If your employer offered you the opportunity to work from home one or two days per week, would you jump at the chance? According to a compensation survey of 1,400 CFOs conducted by Robert Half International, 46% said telecommuting is second only to salary as the best way to attract top talent.
Telecommuting, i.e., working from a remote location, is growing in acceptance: IDC predicts there will be 9.9 million telecommuters by 2009. A wide variety of organizations are offering telecommuter support; healthcare is the industry in which telecommuting is most common, followed by the science and technical services arena. The US Government provides support for its teleworkers at www.telework.gov.
Just days after the levees in New Orleans burst, the U.S. Office of Personnel Management sent out a government-wide memo urging telecommuting as a way to alleviate a post-Katrina gas shortage. Teleworking advocates hope that widespread concern over rising fuel prices will prove to be the tipping point needed to bring about a telecommuting revolution.
With broadband access to the internet nearing 70% for active web users, remote connection speed is no longer a roadblock. Security issues remain a concern, with IT managers working to ensure that each remote PC accessing the corporate LAN keeps pace with the company’s security guidelines.
Companies understandably worry about the expense of setting an employee up to work at home or at another remote site. While there are expenses to be considered, organizations that utilize teleworkers are also likely to see a reduction in costs for office space, parking, utilities, etc. It’s worth noting that analysis has shown that it can cost as much as $2,500 just to move an employee from one cube to another.
Those experienced in managing teleworkers agree that establishing a clear policy is an essential first step. Monster.com offers advice on Creating a Telecommuting Strategy:
With the right strategy in place, implementing a telecommuting program for your company can be a step in the right direction for all parties. Taking the time to carefully craft a telecommuting strategy that meets the needs of both employee and employer will lay a strong foundation for shared telecommuting success.
Monster advises developing a telecommuting agreement for eligible employees to review and sign, including:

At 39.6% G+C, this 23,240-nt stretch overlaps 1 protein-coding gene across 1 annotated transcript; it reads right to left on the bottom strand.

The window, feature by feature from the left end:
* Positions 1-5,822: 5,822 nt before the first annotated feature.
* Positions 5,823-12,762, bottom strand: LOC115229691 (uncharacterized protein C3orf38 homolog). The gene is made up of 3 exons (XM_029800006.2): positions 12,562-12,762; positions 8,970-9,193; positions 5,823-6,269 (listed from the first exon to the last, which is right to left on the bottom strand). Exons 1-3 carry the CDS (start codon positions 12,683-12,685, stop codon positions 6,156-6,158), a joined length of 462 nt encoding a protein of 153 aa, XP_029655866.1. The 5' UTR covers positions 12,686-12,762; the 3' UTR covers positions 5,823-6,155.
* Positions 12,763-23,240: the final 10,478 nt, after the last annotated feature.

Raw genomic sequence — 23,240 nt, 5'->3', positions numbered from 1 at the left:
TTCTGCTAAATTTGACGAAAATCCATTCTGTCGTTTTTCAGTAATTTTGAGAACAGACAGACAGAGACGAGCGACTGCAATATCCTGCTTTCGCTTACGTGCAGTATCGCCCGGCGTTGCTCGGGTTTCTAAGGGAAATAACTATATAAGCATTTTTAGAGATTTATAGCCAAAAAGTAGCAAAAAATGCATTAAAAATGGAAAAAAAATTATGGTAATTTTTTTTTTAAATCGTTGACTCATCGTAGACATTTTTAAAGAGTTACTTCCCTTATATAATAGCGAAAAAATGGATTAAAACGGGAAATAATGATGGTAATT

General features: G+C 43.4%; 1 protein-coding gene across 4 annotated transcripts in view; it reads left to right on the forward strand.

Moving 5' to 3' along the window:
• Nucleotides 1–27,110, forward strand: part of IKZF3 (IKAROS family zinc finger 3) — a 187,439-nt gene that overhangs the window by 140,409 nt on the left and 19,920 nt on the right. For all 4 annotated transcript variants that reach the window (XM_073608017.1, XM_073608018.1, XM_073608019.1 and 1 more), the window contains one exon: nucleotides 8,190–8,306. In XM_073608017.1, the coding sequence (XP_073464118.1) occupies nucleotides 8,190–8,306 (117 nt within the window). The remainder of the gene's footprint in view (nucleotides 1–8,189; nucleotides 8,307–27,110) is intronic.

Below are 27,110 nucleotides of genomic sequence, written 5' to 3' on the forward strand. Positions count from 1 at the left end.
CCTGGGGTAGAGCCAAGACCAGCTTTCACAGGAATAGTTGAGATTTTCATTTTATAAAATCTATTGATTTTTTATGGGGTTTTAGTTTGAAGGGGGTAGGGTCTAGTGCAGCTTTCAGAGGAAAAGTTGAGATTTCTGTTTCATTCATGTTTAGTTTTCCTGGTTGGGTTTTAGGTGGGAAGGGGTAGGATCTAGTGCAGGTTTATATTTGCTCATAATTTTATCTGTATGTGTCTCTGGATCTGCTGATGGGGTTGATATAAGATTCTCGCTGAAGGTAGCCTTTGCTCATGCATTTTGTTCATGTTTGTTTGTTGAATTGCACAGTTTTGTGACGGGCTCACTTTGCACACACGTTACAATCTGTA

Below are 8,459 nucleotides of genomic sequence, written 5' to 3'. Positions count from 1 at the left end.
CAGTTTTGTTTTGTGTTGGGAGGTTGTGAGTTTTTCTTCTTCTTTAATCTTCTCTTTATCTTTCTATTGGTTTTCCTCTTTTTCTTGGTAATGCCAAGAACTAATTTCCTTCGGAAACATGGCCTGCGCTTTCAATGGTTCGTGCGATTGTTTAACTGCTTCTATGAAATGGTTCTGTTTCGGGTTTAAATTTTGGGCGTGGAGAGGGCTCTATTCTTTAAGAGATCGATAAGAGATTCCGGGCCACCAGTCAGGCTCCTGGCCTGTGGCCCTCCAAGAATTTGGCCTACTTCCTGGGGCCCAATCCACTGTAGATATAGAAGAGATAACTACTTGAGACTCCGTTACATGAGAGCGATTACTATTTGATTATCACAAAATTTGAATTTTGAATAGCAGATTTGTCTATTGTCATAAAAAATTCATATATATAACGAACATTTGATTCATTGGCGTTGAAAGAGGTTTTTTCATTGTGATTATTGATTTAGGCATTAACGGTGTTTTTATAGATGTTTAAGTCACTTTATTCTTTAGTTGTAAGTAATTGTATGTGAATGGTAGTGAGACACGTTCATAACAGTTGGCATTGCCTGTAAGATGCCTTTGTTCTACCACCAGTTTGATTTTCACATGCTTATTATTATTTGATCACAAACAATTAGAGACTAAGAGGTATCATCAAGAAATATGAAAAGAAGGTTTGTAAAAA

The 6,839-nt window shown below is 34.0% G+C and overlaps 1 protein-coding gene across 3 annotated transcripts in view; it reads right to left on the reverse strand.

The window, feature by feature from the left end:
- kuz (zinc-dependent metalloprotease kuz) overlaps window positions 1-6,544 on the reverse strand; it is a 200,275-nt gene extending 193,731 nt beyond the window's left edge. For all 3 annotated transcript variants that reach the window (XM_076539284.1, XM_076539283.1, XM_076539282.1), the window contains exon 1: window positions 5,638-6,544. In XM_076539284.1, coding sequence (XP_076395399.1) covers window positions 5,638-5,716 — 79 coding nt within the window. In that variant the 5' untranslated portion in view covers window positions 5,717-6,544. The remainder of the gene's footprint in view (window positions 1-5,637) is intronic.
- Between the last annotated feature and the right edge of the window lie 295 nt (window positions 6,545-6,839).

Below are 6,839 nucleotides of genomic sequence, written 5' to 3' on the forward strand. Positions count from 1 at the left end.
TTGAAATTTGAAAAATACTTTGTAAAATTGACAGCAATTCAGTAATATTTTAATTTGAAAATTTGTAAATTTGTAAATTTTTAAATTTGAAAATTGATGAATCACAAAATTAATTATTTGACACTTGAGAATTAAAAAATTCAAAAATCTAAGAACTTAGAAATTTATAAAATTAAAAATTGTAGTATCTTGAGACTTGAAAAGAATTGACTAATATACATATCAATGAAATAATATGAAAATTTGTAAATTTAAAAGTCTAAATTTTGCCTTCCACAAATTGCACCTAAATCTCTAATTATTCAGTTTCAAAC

- A definition of the telecommuter’s work schedule
- An outline of the probationary period, if applicable
- A list of all work-related items provided by the company
- Acknowledgement that the employee will take precautions to protect company items from damage or theft
- Acknowledgement that the employee will return all company property upon termination or resignation of employment
- Acknowledgement that the employee is responsible for addressing legal or tax-related issues that arise from his or her use of the home as a place of business
In Make Telecommuting Work For Your Business, Monte Enbysk, a lead editor for the Microsoft.com Network advises "Trust your workers by focusing on the results, not the process." Remote work days are often used for projects that require a high level of concentration and few interruptions.
Although some positions lend themselves well to full time telecommuting, most employees prefer to work remotely no more than one or two days a week. Commuting to the main office on a regular basis gives employees "face time" with their co-workers and supervisors, and allows the interaction that most people need in order to feel like part of a team.
Obviously, not all jobs and not all employees are suitable for telecommuting, but when the right elements are brought together both teleworkers and supervisors report increased productivity and improved job satisfaction. The benefits of telecommuting may be especially attractive to employers seeking non-monetary ways to reward their top performers.
The movement toward electronic storage for healthcare records of all sorts opens increased opportunities for telework in healthcare. In the world of medical staff services, the possibility of working remotely creates significant interest in developing paperless processes.
The benefits of telecommuting in the face of disaster are discussed in Telework is critical for a successful business continuity plan in case of disaster by The International Telework Association & Council (ITAC).
ITAC lists among the advantages of using telework as part of a business continuity plan strategy in case of crisis: increased agility, minimized disruption, speedier rebound, less revenue loss, and distributed human capital. Some business analysts feel that a telework force is key to organizational flexibility and disaster recovery.
With advances in technology and connectivity, telecommuting will continue to increase in popularity and effectiveness. After all, there’s something to be said for working at home in your bunny slippers…
Make Telecommuting Work For Your Business – Microsoft
Network World – Telecommuting Security Concerns Grow
Telecommuting Interest Soars – Washington Post
The Telework Coalition
US Government General Services Administration Interagency Telework Site